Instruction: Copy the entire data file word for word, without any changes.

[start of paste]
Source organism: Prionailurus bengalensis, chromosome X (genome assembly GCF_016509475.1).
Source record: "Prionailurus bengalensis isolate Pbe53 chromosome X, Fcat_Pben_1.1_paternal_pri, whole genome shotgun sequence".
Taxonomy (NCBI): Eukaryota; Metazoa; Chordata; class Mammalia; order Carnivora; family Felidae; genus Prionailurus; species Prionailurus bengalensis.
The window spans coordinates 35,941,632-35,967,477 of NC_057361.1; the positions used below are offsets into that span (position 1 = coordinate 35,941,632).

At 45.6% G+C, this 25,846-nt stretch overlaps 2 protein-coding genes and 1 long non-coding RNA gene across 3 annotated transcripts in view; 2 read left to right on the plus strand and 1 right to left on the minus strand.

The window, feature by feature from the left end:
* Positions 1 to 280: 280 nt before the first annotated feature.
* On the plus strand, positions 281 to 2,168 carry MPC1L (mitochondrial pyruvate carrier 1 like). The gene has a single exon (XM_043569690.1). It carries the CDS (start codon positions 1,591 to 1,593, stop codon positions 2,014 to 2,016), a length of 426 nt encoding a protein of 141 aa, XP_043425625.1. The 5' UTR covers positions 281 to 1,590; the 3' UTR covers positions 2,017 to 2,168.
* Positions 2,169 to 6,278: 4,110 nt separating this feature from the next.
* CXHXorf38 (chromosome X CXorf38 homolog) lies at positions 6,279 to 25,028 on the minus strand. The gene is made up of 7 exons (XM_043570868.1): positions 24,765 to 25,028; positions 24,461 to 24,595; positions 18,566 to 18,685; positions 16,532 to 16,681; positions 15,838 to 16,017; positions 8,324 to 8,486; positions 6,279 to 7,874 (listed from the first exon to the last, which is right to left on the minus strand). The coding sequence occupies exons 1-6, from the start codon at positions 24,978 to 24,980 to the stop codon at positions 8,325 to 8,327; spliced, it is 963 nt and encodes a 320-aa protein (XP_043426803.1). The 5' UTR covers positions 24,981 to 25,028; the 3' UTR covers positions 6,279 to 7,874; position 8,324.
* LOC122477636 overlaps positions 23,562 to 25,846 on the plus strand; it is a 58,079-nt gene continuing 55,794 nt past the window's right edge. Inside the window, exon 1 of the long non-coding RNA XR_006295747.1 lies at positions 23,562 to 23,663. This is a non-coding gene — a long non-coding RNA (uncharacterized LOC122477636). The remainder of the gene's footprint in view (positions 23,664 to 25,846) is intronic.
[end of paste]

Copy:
Source organism: Prionailurus bengalensis, chromosome X (genome assembly GCF_016509475.1).
Source record: "Prionailurus bengalensis isolate Pbe53 chromosome X, Fcat_Pben_1.1_paternal_pri, whole genome shotgun sequence".
Taxonomy (NCBI): Eukaryota; Metazoa; Chordata; class Mammalia; order Carnivora; family Felidae; genus Prionailurus; species Prionailurus bengalensis.
The window spans coordinates 35,941,632-35,967,477 of NC_057361.1; the positions used below are offsets into that span (position 1 = coordinate 35,941,632).

At 45.6% G+C, this 25,846-nt stretch overlaps 2 protein-coding genes and 1 long non-coding RNA gene across 3 annotated transcripts in view; 2 read left to right on the plus strand and 1 right to left on the minus strand.

The window, feature by feature from the left end:
* Positions 1 to 280: 280 nt before the first annotated feature.
* On the plus strand, positions 281 to 2,168 carry MPC1L (mitochondrial pyruvate carrier 1 like). The gene has a single exon (XM_043569690.1). It carries the CDS (start codon positions 1,591 to 1,593, stop codon positions 2,014 to 2,016), a length of 426 nt encoding a protein of 141 aa, XP_043425625.1. The 5' UTR covers positions 281 to 1,590; the 3' UTR covers positions 2,017 to 2,168.
* Positions 2,169 to 6,278: 4,110 nt separating this feature from the next.
* CXHXorf38 (chromosome X CXorf38 homolog) lies at positions 6,279 to 25,028 on the minus strand. The gene is made up of 7 exons (XM_043570868.1): positions 24,765 to 25,028; positions 24,461 to 24,595; positions 18,566 to 18,685; positions 16,532 to 16,681; positions 15,838 to 16,017; positions 8,324 to 8,486; positions 6,279 to 7,874 (listed from the first exon to the last, which is right to left on the minus strand). The coding sequence occupies exons 1-6, from the start codon at positions 24,978 to 24,980 to the stop codon at positions 8,325 to 8,327; spliced, it is 963 nt and encodes a 320-aa protein (XP_043426803.1). The 5' UTR covers positions 24,981 to 25,028; the 3' UTR covers positions 6,279 to 7,874; position 8,324.
* LOC122477636 overlaps positions 23,562 to 25,846 on the plus strand; it is a 58,079-nt gene continuing 55,794 nt past the window's right edge. Inside the window, exon 1 of the long non-coding RNA XR_006295747.1 lies at positions 23,562 to 23,663. This is a non-coding gene — a long non-coding RNA (uncharacterized LOC122477636). The remainder of the gene's footprint in view (positions 23,664 to 25,846) is intronic.